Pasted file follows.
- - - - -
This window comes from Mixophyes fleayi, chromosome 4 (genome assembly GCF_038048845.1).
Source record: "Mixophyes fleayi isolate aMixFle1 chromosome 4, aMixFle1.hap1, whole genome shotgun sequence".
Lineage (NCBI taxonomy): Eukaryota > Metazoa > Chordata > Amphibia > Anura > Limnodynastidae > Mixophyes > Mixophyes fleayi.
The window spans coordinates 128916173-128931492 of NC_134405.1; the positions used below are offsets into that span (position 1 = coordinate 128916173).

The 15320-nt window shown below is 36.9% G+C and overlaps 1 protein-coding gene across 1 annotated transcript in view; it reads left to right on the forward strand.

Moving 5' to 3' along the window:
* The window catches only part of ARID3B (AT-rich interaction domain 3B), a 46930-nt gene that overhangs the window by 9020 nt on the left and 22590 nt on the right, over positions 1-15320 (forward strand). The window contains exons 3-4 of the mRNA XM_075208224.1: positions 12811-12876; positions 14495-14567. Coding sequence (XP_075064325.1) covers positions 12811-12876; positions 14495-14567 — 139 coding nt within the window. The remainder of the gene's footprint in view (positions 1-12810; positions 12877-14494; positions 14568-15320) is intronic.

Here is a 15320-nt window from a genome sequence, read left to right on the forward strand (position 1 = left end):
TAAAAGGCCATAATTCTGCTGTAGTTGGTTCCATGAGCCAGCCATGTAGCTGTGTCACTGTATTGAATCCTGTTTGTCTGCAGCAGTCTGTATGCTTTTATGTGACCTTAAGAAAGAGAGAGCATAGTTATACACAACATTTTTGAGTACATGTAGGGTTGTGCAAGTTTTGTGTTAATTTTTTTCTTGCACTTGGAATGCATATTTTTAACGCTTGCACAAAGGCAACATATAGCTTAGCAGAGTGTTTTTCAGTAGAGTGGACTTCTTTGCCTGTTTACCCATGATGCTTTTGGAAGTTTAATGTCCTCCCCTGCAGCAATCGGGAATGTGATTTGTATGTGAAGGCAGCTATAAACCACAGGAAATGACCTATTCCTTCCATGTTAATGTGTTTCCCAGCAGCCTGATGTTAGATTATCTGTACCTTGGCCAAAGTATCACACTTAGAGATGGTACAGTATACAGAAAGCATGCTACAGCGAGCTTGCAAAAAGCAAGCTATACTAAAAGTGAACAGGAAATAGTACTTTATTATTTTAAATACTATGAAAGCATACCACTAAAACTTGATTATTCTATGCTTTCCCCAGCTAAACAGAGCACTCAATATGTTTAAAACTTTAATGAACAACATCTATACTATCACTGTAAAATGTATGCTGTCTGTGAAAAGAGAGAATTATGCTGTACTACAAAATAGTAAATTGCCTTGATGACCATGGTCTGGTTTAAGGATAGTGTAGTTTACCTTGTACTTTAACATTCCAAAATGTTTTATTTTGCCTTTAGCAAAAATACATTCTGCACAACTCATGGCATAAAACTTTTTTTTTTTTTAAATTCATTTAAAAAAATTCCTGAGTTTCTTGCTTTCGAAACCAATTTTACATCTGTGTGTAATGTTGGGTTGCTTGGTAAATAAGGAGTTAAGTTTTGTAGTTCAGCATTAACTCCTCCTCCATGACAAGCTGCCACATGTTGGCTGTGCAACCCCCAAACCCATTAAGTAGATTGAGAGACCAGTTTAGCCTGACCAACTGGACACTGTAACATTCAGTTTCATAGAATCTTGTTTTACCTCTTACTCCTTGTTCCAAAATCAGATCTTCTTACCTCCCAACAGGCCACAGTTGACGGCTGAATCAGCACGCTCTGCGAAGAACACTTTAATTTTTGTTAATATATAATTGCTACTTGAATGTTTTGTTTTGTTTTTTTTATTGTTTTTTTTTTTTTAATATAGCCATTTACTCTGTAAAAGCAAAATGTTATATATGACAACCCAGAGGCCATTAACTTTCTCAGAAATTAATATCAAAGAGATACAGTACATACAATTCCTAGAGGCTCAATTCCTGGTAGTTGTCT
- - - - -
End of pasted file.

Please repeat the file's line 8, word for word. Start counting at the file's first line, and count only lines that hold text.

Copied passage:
Here is a 15320-nt window from a genome sequence, read left to right on the forward strand (position 1 = left end):